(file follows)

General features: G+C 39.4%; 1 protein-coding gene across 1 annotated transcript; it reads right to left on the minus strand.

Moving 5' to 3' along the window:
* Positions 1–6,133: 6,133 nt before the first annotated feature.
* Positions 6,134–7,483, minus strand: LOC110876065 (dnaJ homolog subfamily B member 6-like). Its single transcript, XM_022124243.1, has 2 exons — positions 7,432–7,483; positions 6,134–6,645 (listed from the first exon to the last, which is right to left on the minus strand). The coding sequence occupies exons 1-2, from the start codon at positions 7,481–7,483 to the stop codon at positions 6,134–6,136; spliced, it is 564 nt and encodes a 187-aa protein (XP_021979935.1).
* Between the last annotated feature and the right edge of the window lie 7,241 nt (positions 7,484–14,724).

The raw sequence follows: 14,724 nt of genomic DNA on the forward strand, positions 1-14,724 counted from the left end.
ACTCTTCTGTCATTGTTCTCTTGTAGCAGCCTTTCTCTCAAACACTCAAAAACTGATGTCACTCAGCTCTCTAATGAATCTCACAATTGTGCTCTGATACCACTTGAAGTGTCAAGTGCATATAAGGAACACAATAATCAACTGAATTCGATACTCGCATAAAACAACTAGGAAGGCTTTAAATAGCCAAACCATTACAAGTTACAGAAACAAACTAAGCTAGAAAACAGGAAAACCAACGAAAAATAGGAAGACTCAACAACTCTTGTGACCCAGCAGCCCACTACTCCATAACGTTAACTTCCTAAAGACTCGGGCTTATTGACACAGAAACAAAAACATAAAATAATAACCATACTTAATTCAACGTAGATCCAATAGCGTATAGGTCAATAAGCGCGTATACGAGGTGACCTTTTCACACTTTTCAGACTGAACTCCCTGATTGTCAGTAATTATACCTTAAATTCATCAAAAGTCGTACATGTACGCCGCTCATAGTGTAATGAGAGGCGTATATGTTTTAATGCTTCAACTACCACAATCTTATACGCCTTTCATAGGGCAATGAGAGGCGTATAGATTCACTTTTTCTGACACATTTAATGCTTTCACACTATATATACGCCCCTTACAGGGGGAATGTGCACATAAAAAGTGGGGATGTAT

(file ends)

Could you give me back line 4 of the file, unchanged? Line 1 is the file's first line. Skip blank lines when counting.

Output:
* Positions 6,134–7,483, minus strand: LOC110876065 (dnaJ homolog subfamily B member 6-like). Its single transcript, XM_022124243.1, has 2 exons — positions 7,432–7,483; positions 6,134–6,645 (listed from the first exon to the last, which is right to left on the minus strand). The coding sequence occupies exons 1-2, from the start codon at positions 7,481–7,483 to the stop codon at positions 6,134–6,136; spliced, it is 564 nt and encodes a 187-aa protein (XP_021979935.1).